I recently made one of the biggest investments of my life: a high-end laptop worth over $2000. It took a significant bite out of my savings, but to this day, I don’t regret the decision one bit. It boots up in seconds, runs the latest software, has a stunning display, showcases beautiful design and is solidly built. It packs a premium price tag, but that’s okay, because it’s a premium product.
The company behind this piece of kit is famous for displaying this trend across their entire product line – leading-edge quality and stunning design. But I’m still a bit disappointed in them. Why? Because of their on hold production.
This company’s products are extremely popular, so there’s normally a build-up of callers on their phone lines, leading to pretty hefty wait times on hold. When I called their store in Perth, Western Australia, I was immediately greeted by a fuzzy, robotic voice with an American accent. “That’s okay,” I thought, as some generic, tinny music began to play. “I’ll get to the high-quality voice production promoting their innovative products next”.
The same voice killed my hope: “You are… ninth… in the queue”. It was a really unpleasant surprise that breaks the consistent branding that makes them unmistakeably who they are. Sure, outside of their on hold, they’re industry leaders and pioneers, but in terms of phone service, they’re stuck in the Dark Age. And that’s bad customer service.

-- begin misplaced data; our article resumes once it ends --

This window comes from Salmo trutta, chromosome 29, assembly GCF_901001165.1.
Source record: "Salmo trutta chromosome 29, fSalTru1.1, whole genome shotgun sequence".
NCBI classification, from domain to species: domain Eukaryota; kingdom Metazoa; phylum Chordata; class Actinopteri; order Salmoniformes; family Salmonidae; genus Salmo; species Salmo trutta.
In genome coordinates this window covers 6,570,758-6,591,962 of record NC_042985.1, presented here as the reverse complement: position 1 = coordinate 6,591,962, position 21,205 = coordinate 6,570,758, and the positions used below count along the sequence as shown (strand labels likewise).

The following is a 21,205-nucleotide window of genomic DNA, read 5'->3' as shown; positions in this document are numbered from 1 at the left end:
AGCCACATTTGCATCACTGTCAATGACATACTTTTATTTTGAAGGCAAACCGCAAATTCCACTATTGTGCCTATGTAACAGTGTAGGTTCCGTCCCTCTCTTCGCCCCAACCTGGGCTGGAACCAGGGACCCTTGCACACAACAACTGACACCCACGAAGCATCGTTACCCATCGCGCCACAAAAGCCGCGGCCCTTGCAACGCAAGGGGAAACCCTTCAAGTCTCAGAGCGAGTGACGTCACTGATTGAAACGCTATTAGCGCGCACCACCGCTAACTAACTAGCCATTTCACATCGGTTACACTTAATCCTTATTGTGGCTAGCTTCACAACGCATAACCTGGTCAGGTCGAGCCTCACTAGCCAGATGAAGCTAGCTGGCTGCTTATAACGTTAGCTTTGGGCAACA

It’s very disappointing when a company of this size, innovators that take pride being in pole position in the field of consumer electronics, neglect the quality of their phone service so dramatically. It’s even more shocking since there’s so much they could be promoting. Their latest phones and tablets, a groundbreaking new wireless storage device, or even the world’s thinnest desktop computer. Apparently, instead of generating more enquiries, reinforcing branding and cultivating potential add-on sales, this organisation wants a robot to point out to callers how much longer they’ll have to wait.
In other words, by taking the cheap option on hold, the company is missing out on opportunities every time someone is placed in the queue.